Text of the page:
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International Relations Major

Master Global Trends and Policy

International Relations is a field of study dealing with how nations with varying power, interest, and identity interact with each other in the absence of a global government. The discipline originated in the tragic experience of World War I, when unprecedented devastation called for a systematic inquiry into the causes of war and conditions for peace. Since then, the range of issues covered in the discipline has expanded to include economic interdependence, international organizations, terrorism, poverty, human rights, and climate change, among others.

International Relations as a discipline is not just about what is happening around the world. We study why countries and national leaders behave the way they do, using different intellectual lenses, called theories. When discussing global issues such as nuclear proliferation, terrorism, refugees, hunger, and global warming, there is no such thing as the "correct answer" that satisfies everyone. The important thing is that you respect different viewpoints and work to find a common ground. Classroom discussions provide valuable opportunities for students with diverse cultural background to present their views and learn from each other. The skills learned are extremely useful not only in the way students approach their daily lives, but also in their future workplace, be it a multinational firm, government, or international organization. The International Relations major is for students who want to contribute to international societies as global citizens.

Words from International Relations Faculty


Akitoshi Miyashita | Dean of E-Track and Professor of International Relations

I became interested in the issue of war and peace when I was seventeen and lived in the United States for a year as a high school exchange student. The experience left me with a lot of fun and precious memories but also with a long-lasting puzzle: why did Japan fight a war with the United States during World War II? My personal relationship with my host family, classmates, teachers, and other members of the community was such that it was almost unimaginable for me that the two countries fought a bloody war in the not-so-distant past. How can close friends so suddenly turn out to be major enemies? These questions led me to choose International Relations as my major when I came back to Japan and went to college.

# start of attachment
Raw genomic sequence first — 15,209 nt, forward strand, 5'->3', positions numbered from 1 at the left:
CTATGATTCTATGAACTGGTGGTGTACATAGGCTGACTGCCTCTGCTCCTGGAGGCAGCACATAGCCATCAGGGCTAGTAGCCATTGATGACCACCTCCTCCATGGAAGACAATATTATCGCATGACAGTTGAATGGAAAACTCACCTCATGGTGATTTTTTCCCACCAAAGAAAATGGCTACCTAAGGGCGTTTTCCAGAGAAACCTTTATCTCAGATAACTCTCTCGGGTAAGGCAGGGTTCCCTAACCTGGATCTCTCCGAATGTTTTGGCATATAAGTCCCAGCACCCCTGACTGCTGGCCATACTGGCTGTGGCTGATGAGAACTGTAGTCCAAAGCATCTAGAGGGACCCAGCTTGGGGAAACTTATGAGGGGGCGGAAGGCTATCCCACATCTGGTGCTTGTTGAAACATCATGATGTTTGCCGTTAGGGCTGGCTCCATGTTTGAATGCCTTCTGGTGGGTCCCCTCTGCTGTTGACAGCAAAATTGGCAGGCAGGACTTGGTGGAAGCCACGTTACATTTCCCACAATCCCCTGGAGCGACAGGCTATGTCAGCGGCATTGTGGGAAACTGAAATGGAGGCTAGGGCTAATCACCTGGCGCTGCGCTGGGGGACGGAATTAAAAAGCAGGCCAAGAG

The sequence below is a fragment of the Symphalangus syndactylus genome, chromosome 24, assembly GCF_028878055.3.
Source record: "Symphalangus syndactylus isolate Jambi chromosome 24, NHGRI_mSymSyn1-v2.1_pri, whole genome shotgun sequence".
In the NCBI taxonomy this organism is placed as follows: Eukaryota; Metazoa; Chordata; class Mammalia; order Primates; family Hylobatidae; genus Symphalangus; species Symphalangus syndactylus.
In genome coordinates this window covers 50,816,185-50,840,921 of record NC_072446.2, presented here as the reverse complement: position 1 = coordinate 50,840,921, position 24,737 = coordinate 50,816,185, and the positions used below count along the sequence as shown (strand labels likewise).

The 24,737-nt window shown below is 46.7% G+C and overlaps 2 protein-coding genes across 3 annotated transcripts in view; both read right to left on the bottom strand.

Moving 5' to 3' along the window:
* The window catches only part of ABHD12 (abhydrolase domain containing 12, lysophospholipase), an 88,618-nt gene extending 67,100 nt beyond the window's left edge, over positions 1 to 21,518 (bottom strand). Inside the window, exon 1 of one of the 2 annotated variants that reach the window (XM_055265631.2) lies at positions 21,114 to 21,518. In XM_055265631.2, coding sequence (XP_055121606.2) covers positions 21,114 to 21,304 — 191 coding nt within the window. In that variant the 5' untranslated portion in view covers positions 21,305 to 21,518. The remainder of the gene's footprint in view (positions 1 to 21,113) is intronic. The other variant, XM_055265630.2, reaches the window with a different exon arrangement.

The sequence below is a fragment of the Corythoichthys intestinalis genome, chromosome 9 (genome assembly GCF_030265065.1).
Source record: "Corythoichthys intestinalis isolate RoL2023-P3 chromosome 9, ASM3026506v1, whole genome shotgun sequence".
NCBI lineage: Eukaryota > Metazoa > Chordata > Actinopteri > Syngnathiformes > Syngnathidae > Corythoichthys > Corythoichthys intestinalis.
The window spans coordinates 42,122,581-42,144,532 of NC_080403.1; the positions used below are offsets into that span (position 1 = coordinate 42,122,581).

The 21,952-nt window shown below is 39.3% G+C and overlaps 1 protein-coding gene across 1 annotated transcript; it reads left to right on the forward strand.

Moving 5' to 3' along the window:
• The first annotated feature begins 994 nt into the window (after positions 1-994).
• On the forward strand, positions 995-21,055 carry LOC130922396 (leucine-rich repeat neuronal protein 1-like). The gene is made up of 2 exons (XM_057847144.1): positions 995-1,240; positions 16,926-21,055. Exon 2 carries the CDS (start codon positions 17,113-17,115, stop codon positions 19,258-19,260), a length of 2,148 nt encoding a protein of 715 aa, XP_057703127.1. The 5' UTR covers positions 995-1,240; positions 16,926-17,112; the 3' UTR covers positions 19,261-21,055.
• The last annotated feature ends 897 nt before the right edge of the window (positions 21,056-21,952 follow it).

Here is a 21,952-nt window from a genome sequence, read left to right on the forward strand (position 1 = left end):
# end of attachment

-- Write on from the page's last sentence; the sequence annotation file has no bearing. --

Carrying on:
Christopher Lamont | Associate Professor of International Relations

My interest in International Relations led me to study abroad in Croatia at a time when the country was confronted with the task of dealing with the immediate legacy of armed conflict. It was in part this experience that led me to ask questions about how societies deal with the legacies of conflict, and to eventually write a doctoral dissertation on efforts to prosecute war crimes in the former Yugoslavia. Today, I continue to research and write on topics related to post-conflict justice and state-building, and I contribute to both scholarly journals and more widely read journals such as Foreign Affairs and Foreign Policy. In the classroom, my students are encouraged to discuss contentious issues that are at the forefront of international politics so as to better understand academic and policy debates, and also to think about how they can apply their own ideas and experiences to addressing real world problems.

Concentration Modules

Global Governance
Learn the fundamental concepts regarding how societies function and what keeps them functioning in rational order.
International Security
If you are interested in how you can contribute to society to make the world a safer place, you will learn the core values that keep our world secure.
International Political Economy
This subfield focuses on the underlying political and economic rules, laws, and values that assists in the development and maintenance of society.
Culture and Society
For those of you who are interested in diversity and learning about how and why societies have developed different cultural backgrounds and identities, give this a look.

* A full list of courses in the International Relations major can be found here.